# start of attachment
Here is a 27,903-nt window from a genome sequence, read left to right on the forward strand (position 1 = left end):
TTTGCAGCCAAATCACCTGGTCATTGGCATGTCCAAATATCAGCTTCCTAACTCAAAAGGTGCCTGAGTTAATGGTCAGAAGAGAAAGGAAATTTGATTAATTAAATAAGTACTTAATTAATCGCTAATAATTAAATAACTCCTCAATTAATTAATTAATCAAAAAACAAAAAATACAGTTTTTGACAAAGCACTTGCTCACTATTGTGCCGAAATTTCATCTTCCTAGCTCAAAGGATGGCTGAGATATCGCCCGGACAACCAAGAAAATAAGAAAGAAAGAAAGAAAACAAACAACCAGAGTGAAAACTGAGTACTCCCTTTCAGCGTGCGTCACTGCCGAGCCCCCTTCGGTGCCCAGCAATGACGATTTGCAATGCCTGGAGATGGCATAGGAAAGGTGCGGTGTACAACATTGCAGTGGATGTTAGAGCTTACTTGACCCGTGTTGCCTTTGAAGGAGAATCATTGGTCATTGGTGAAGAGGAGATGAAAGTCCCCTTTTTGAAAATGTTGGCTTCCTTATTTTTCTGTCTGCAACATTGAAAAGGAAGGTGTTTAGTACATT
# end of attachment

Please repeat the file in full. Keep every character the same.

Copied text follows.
Here is a 27,903-nt window from a genome sequence, read left to right on the forward strand (position 1 = left end):
TTTGCAGCCAAATCACCTGGTCATTGGCATGTCCAAATATCAGCTTCCTAACTCAAAAGGTGCCTGAGTTAATGGTCAGAAGAGAAAGGAAATTTGATTAATTAAATAAGTACTTAATTAATCGCTAATAATTAAATAACTCCTCAATTAATTAATTAATCAAAAAACAAAAAATACAGTTTTTGACAAAGCACTTGCTCACTATTGTGCCGAAATTTCATCTTCCTAGCTCAAAGGATGGCTGAGATATCGCCCGGACAACCAAGAAAATAAGAAAGAAAGAAAGAAAACAAACAACCAGAGTGAAAACTGAGTACTCCCTTTCAGCGTGCGTCACTGCCGAGCCCCCTTCGGTGCCCAGCAATGACGATTTGCAATGCCTGGAGATGGCATAGGAAAGGTGCGGTGTACAACATTGCAGTGGATGTTAGAGCTTACTTGACCCGTGTTGCCTTTGAAGGAGAATCATTGGTCATTGGTGAAGAGGAGATGAAAGTCCCCTTTTTGAAAATGTTGGCTTCCTTATTTTTCTGTCTGCAACATTGAAAAGGAAGGTGTTTAGTACATT